I think drama is a very useful tool which can be used to effectively unlock different curricular areas and bring subjects to life.  For example, Brian Woolland states that “Drama deals with fundamental questions of language, interpretation and meaning.”( 1993, p.6.).  This shows how drama can be used to enrich all learning and deal with all kinds of topics.  Drama is something I definitely look forward to teaching on placement.

 

References

Education Scotland, (no date), ‘curriculum for excellence: expressive arts experiences and outcomes’, Available at: https://education.gov.scot/Documents/expressive-arts-eo.pdf, (Accessed 19.01.19).

KS 1/2 Drama – Teaching Drama: A Structured Approach, (2006), Available at: http://archive.teachfind.com/ttv/www.teachers.tv/videos/ks1-ks2-drama-teaching-drama-a-structured-approach.html  , (Accessed 19.01.19).

Woolland, B. (1993), ‘The Teaching of Drama in the Primary School’, Essex, Pearson Education Limited.

Health and Wellbeing – The Importance of Relationships

Relationships are a huge part of everyone’s lives, shaping our thinking and the people we are today.  Each relationship has a different set of expectations, however, the key to all relationships is support and consistency.

After watching Dr Suzanne Zeedyk’s Education Scotland video on ‘Brain Development’ and John Canarchan’s video about the ‘Importance of Early Years’, I was fascinated by the impact relationships have on the development of babies and children’s brains.  I had not previously considered the correlation between initial relationships and future learning.

However, it is clear that the development of healthy, consistent relationships are vital to the success of children’s lives.  Teachers have a role to play in supporting this development.  It is crucial that children have consistency in school and feel safe in their learning environment.  This is because children may not have a stable home life in which they are able to just be children, and may be spending a lot of time “monitoring for threat” (Education Scotland, 2016), trying to survive in less than ideal circumstances.  Teachers have to develop strong relationships with their pupils in order for children to trust them, and model good relationships so that children experience healthy relationships.  Doing even the simplest things as a teacher can have the biggest positive impact on children, such as taking time with pupils, caring about their welfare, showing appropriate emotions, and being consistent.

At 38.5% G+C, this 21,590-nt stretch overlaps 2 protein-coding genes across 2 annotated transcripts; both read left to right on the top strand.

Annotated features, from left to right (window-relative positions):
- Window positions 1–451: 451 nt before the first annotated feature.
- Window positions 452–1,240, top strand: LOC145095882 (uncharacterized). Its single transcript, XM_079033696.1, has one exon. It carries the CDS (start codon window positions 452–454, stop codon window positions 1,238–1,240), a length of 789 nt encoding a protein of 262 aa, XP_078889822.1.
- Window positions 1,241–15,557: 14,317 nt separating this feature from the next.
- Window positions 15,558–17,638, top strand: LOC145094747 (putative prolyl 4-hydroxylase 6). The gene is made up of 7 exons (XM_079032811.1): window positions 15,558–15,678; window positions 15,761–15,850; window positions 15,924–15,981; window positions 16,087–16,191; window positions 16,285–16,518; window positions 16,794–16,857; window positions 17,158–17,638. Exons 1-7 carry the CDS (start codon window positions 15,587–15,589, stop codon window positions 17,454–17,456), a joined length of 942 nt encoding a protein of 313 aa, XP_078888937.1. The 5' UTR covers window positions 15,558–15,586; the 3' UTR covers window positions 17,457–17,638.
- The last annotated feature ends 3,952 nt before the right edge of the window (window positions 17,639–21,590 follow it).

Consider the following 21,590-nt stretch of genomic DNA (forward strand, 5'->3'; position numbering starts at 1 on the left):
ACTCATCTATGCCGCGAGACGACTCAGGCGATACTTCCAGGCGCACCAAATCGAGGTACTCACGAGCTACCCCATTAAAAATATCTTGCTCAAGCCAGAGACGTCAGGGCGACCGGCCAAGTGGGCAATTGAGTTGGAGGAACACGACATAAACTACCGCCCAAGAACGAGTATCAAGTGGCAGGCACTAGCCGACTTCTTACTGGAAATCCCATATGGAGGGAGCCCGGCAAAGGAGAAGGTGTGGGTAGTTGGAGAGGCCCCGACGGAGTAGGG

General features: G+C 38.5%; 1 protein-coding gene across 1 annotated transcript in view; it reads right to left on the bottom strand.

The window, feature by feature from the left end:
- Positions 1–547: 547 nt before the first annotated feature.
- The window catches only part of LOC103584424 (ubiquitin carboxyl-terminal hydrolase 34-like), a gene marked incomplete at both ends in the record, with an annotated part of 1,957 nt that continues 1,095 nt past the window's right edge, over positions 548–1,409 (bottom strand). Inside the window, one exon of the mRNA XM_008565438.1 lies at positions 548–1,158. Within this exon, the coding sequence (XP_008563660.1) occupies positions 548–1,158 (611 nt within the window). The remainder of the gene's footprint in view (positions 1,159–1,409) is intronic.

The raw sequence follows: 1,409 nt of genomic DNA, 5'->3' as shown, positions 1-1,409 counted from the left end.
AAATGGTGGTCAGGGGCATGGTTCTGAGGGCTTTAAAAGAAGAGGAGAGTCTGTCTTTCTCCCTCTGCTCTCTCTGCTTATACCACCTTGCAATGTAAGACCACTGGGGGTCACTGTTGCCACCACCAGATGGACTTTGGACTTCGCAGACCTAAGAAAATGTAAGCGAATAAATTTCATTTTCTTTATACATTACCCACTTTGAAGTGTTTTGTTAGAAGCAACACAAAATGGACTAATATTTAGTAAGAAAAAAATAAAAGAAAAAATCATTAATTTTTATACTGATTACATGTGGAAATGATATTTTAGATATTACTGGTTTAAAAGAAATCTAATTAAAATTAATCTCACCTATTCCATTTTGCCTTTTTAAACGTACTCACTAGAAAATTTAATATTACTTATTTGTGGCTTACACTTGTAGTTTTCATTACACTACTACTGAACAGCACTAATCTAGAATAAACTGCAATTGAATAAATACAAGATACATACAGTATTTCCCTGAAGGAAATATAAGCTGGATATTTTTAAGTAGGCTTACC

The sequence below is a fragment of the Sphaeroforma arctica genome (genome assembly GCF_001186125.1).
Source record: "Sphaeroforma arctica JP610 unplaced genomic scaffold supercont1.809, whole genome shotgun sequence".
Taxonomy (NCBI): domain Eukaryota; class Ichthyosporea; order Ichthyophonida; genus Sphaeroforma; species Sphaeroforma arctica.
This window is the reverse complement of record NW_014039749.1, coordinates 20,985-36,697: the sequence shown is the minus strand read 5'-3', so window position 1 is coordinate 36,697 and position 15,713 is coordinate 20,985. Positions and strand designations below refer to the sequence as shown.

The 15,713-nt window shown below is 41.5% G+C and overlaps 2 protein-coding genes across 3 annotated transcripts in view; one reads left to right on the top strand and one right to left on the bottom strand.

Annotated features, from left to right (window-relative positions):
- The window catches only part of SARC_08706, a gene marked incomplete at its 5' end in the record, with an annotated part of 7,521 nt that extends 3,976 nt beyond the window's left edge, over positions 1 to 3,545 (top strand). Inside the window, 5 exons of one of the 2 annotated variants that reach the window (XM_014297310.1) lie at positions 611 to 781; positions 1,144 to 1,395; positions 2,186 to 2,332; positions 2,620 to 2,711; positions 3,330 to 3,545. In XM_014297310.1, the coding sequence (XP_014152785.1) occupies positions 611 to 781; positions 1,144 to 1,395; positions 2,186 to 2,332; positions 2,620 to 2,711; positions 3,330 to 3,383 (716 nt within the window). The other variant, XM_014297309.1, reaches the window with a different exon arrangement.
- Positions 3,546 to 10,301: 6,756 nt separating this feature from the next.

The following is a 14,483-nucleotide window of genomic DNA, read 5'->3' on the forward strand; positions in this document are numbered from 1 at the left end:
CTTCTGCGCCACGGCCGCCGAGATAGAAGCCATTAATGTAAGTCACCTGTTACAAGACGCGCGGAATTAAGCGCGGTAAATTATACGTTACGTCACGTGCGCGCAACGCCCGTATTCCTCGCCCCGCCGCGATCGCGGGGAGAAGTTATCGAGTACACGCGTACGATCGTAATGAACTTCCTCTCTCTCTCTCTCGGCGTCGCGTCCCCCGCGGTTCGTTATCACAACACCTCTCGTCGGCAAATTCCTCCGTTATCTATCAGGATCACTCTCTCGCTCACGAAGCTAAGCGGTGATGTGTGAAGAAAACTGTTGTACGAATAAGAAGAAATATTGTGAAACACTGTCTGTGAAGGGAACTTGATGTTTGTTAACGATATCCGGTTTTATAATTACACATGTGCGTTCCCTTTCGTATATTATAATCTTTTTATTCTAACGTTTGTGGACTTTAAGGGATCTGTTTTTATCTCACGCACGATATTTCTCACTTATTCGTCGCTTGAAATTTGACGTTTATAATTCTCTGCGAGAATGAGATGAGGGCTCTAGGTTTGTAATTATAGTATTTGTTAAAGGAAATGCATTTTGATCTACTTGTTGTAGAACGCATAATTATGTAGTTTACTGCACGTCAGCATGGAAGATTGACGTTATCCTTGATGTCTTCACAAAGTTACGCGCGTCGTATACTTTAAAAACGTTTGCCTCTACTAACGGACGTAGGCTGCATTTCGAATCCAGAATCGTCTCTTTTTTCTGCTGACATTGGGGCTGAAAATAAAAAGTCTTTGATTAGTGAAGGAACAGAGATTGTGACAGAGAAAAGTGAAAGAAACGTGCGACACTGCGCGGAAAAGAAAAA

John Carnochan suggests that poor quality relationships in early life may lead to criminal behaviour in adulthood.  It is easier to simply blame people for their actions, rather than consider why there are issues.  Carnochan argues that young people’s biggest “sin is ignorance”, (Education Scotland, 2016) as they do not have the knowledge to know any better.  This is a very powerful statement which suggests that ignorance is due to a lack of education and understanding about healthy relationships.  It is the responsibility of practitioners to teach children essential life skills, such as resilience, as early as possible, so that children are able to judge risks and make informed decisions about a range of situations.  These skills have the potential to stop children getting involved in violence later in life, because of an understanding of the consequences.

 

References

Education Scotland, ‘Pre-Birth to Three: Doctor Suzanne Zeedyk – Brain Development’, (2016), Available at https://www.youtube.com/watch?v=2lyjNIIJ0LM&amp=&index=6&amp=&list=PLcD2TdZ4bXSlQQO-QUF52X-SkQ9kI7Rlo, (Accessed 18.01.19).

Education Scotland, ‘Pre-Birth to Three: Detective Chief Superintendent John Carnochan – Importance of the early years’, (2016), Available at: https://www.youtube.com/watch?v=wl4p6EUW1h8, (Accessed 18.01.19).

Dance Workshop Reflection

Before today’s workshop I was nervous at the thought of having to teach dance to a class, as I was unsure where to begin or how to work in a manageable way.  I was also apprehensive about the dance input, and concerned I might be asked to create some complicated choreography and perform in front of everyone.  However, I had a great time working in my  group to come up with different ways to travel and spin around the room, eventually creating our own mini routine.  I thoroughly enjoyed the input and now feel much more confident about dance.  We were given lots of helpful ideas and tips for class dance lessons which would allow all pupils to get involved, regardless of their ability or confidence.

Dance is a very important part of the curriculum as it allows pupils to be active, show their creativity and develop self-confidence.  Therefore, it is essential that I can deliver lessons which engage and encourage pupils to get involved.  The ‘Expressive Arts Principles and Practice’ document, states that the expressive arts allow children to be “creative and imaginative, to experience inspiration and enjoyment”.  (Education Scotland, no date, p.2.)  I believe children should be exposed to different cultures and experiences and dance is a perfect way to achieve this.